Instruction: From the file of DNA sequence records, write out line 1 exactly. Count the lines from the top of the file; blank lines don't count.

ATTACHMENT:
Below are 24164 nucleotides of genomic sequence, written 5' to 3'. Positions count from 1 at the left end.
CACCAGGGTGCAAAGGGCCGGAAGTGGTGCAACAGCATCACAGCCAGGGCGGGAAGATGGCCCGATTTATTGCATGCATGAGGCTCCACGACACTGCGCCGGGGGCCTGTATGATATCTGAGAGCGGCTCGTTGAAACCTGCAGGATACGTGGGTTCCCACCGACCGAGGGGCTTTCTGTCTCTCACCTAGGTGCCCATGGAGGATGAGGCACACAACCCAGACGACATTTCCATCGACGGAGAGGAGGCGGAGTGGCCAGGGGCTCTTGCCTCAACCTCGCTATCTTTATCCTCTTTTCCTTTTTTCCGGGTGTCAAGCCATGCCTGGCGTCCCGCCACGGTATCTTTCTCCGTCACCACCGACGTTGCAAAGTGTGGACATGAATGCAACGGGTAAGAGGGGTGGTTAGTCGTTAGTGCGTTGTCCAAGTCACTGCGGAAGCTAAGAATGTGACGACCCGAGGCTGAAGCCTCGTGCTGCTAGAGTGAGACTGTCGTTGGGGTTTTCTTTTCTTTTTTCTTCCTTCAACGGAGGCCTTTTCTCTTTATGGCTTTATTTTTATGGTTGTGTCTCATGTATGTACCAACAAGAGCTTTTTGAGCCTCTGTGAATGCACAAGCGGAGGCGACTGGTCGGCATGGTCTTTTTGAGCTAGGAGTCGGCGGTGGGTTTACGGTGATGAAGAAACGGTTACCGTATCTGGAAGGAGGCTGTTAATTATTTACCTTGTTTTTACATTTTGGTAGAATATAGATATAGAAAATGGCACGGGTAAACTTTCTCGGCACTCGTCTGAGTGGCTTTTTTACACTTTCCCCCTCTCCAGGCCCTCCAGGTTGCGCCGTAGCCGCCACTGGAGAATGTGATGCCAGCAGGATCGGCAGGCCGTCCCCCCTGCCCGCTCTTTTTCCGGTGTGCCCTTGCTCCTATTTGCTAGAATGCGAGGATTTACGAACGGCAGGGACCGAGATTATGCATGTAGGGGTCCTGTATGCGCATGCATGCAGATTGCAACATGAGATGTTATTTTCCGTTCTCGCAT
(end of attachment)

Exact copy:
Below are 24164 nucleotides of genomic sequence, written 5' to 3'. Positions count from 1 at the left end.